Life on Mars? Nasa scientists discover nitrogen on Red Planet

 
Catherine Neilan
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Curiosity Rover found signs of nitrogen, the building blocks of life (Source: Nasa)

The possibility that there was once life on Mars seems ever more likely, after Nasa scientists discovered “biologically useful” nitrogen.

The Curiosity Rover, which has been on the Red Planet for nearly three years, found the molecule that is essential for life in the form of nitric oxide released during heating of Martian sediments.
Nitrates are a class of molecules that contain nitrogen in a form that can be used by living organisms.
Nasa said the discovery added to growing evidence that ancient Mars was habitable for life.
Nitrogen is used in the building blocks of larger molecules like DNA and RNA, which encode the genetic instructions for life, and proteins, which are used to build structures like hair and nails, and to speed up or regulate chemical reactions.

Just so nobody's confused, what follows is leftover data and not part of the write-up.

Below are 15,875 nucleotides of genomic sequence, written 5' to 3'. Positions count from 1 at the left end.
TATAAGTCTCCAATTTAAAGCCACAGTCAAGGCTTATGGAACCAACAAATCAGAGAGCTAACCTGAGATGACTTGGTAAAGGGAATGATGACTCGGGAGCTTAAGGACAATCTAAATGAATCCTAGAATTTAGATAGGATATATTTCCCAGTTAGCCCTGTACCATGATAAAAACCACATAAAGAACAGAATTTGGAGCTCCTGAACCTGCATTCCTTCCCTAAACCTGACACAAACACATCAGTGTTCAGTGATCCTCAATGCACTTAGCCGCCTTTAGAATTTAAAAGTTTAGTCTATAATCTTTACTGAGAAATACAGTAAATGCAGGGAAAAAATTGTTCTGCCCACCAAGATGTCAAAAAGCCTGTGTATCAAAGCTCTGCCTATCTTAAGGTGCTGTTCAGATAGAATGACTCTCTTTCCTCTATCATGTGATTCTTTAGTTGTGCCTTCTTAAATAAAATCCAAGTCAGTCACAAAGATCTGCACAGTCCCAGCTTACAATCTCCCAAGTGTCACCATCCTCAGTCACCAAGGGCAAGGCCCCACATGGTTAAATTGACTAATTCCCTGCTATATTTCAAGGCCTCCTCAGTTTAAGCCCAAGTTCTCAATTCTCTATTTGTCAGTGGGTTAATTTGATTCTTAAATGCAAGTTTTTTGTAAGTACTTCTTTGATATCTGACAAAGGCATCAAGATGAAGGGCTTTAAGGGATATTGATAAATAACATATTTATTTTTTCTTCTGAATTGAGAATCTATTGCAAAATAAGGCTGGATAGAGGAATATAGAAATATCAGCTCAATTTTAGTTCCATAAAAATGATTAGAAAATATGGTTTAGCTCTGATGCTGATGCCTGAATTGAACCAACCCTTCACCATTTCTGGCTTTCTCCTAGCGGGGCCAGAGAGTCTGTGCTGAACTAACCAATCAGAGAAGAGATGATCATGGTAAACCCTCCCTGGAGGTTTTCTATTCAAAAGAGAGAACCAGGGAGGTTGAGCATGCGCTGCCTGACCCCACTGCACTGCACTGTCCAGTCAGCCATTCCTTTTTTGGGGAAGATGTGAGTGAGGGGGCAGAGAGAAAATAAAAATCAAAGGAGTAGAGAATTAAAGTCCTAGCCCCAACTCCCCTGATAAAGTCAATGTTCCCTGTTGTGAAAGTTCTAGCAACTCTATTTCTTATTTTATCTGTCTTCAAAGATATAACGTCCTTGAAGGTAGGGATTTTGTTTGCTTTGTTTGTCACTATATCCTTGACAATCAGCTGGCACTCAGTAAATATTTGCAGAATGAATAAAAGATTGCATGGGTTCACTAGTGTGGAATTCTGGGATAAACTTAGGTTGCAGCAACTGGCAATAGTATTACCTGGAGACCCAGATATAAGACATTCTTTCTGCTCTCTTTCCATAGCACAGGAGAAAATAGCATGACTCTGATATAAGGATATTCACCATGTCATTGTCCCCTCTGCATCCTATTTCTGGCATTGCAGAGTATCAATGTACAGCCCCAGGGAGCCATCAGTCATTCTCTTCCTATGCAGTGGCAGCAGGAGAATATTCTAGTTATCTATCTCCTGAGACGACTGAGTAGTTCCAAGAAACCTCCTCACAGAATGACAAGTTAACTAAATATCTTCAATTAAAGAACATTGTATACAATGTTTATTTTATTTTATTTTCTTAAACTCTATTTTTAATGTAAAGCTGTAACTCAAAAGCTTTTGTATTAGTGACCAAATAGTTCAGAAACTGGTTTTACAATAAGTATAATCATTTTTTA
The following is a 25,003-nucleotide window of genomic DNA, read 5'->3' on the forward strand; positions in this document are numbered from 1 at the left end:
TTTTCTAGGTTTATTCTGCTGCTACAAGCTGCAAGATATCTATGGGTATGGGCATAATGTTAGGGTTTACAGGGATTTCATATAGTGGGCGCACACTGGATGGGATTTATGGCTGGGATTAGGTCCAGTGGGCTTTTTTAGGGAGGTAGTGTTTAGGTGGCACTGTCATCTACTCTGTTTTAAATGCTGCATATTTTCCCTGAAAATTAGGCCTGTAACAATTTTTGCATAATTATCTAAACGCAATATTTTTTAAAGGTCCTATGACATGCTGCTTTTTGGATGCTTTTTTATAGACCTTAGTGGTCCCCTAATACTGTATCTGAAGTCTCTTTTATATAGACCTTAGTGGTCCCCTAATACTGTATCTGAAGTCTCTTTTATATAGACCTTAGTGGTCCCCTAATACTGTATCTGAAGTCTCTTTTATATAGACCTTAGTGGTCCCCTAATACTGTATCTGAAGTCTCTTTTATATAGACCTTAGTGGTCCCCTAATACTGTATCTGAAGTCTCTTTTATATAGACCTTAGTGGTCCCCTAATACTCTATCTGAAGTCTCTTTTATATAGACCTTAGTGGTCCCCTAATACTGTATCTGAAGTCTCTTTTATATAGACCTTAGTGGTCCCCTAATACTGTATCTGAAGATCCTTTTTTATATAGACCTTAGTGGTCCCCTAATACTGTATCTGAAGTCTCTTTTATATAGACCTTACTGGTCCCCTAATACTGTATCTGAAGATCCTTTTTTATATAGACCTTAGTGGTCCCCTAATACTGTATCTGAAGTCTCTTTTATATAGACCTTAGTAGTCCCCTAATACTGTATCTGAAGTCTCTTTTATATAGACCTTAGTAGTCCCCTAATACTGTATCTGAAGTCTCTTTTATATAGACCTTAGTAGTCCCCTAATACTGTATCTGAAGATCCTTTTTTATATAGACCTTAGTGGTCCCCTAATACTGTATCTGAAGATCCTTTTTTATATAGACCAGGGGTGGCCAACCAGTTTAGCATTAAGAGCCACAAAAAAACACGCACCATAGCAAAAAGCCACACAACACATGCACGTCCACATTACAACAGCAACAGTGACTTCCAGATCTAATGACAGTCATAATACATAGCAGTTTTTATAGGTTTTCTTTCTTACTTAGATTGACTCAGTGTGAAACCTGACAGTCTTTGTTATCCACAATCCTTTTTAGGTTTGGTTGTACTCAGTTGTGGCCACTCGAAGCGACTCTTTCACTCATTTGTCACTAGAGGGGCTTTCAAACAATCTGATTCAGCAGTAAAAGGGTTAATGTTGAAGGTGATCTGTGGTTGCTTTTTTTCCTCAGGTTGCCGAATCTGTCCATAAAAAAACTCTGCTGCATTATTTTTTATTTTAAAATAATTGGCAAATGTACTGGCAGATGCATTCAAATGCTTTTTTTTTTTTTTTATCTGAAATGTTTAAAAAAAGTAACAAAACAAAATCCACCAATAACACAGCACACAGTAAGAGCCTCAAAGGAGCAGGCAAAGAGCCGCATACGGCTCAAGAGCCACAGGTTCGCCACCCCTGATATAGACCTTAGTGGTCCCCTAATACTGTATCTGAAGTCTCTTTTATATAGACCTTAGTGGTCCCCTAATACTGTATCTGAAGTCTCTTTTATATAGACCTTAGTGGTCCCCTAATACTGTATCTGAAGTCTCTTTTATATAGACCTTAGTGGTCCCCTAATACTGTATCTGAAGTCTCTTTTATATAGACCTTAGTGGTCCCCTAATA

"Finding a biochemically accessible form of nitrogen is more support for the ancient Martian environment at Gale Crater being habitable," said Jennifer Stern of Nasa's Goddard Space Flight Center.
But rather than having been created by life, the team believes the nitrates likely came from non-biological processes such as meteors and lightning striking the planet in Mars' distant past.
"Scientists have long thought that nitrates would be produced on Mars from the energy released in meteorite impacts, and the amounts we found agree well with estimates from this process," she explained.
The Curiosity team has already found evidence that other ingredients needed for life, such as liquid water and organic matter, were present on Mars.

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